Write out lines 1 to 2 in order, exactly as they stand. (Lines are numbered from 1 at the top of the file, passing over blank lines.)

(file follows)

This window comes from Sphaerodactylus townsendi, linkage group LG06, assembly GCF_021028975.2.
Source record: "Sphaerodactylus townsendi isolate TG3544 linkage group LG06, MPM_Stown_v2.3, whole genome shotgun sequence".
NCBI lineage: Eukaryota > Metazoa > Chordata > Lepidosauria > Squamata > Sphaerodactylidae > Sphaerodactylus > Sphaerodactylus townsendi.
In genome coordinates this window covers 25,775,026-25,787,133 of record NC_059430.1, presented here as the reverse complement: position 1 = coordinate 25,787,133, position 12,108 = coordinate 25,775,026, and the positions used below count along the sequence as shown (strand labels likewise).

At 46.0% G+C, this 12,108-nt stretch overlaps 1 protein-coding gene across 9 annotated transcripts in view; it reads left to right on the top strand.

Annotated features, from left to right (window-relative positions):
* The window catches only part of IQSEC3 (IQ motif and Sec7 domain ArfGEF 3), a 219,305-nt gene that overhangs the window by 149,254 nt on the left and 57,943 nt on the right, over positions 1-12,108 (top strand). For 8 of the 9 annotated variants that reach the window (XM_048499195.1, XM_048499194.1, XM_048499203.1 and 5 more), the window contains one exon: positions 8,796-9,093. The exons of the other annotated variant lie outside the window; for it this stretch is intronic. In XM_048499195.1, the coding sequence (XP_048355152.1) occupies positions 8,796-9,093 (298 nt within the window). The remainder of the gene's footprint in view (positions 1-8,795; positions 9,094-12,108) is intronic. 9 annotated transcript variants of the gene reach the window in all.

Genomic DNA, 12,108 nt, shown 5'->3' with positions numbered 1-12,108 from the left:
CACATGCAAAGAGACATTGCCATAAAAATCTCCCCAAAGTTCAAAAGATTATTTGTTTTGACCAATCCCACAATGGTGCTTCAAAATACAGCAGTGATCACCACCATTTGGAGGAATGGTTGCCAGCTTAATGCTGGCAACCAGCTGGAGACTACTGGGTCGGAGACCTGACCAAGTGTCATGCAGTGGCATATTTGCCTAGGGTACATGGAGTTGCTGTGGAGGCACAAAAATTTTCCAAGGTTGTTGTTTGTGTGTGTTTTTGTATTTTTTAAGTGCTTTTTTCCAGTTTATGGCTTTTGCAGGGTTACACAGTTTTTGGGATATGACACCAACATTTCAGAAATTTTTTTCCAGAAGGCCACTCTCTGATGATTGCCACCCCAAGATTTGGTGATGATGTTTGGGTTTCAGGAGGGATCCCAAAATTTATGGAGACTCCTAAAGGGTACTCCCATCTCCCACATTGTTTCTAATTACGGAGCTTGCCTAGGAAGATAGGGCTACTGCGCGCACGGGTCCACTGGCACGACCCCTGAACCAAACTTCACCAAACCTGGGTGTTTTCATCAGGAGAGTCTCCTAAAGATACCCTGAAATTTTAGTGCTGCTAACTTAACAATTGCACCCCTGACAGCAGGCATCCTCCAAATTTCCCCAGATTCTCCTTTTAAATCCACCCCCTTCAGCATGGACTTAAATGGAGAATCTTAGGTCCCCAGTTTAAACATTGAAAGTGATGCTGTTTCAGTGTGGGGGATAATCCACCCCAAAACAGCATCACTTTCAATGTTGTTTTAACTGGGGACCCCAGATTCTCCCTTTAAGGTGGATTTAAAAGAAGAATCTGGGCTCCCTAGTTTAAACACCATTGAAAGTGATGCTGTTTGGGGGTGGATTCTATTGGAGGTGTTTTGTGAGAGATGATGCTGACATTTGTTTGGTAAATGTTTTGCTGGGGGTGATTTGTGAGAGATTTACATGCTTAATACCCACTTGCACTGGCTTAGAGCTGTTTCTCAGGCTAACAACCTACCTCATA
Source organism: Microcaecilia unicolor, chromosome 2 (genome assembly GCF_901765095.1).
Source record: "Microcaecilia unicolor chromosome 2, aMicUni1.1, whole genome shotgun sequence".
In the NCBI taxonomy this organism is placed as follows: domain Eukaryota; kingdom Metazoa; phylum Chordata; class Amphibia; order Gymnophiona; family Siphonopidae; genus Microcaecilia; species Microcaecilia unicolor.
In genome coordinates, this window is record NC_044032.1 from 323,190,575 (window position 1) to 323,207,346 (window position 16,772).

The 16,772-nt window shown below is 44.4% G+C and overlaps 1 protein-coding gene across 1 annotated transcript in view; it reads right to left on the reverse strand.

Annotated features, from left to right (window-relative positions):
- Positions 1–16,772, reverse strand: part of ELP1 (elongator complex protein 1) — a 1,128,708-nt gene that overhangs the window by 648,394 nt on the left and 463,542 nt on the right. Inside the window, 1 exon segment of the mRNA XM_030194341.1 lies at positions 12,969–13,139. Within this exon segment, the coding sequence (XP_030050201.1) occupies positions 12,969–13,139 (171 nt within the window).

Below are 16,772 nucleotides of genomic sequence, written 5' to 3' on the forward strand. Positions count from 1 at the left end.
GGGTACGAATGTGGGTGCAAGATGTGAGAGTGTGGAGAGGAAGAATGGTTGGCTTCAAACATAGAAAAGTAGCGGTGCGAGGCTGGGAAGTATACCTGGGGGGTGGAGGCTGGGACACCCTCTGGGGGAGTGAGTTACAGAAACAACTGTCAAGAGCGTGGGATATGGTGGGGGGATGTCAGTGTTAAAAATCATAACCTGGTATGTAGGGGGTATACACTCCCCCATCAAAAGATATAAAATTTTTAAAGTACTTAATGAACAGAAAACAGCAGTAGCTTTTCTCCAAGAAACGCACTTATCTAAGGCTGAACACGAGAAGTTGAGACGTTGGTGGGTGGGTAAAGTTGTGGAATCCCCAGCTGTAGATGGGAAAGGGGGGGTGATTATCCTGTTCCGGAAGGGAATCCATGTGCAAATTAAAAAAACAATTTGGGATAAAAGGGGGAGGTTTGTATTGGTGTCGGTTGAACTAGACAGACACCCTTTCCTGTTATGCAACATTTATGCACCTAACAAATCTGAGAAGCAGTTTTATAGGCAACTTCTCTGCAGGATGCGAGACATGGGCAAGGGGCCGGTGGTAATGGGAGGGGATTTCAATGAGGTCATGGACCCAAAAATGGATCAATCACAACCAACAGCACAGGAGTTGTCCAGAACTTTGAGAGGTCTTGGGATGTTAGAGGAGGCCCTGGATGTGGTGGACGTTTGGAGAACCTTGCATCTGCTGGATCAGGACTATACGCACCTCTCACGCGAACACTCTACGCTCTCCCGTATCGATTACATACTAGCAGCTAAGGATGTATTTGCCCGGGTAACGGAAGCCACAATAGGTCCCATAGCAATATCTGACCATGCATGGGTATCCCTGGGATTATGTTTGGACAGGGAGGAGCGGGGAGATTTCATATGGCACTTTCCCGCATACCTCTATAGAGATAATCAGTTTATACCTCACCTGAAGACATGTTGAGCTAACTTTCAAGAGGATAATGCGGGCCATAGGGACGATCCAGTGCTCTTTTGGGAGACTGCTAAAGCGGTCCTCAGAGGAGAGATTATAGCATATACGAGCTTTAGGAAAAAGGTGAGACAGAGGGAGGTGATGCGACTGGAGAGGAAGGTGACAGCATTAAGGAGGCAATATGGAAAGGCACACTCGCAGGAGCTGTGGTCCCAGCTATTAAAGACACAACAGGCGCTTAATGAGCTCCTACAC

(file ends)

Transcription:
This window comes from Sphaerodactylus townsendi, linkage group LG06, assembly GCF_021028975.2.
Source record: "Sphaerodactylus townsendi isolate TG3544 linkage group LG06, MPM_Stown_v2.3, whole genome shotgun sequence".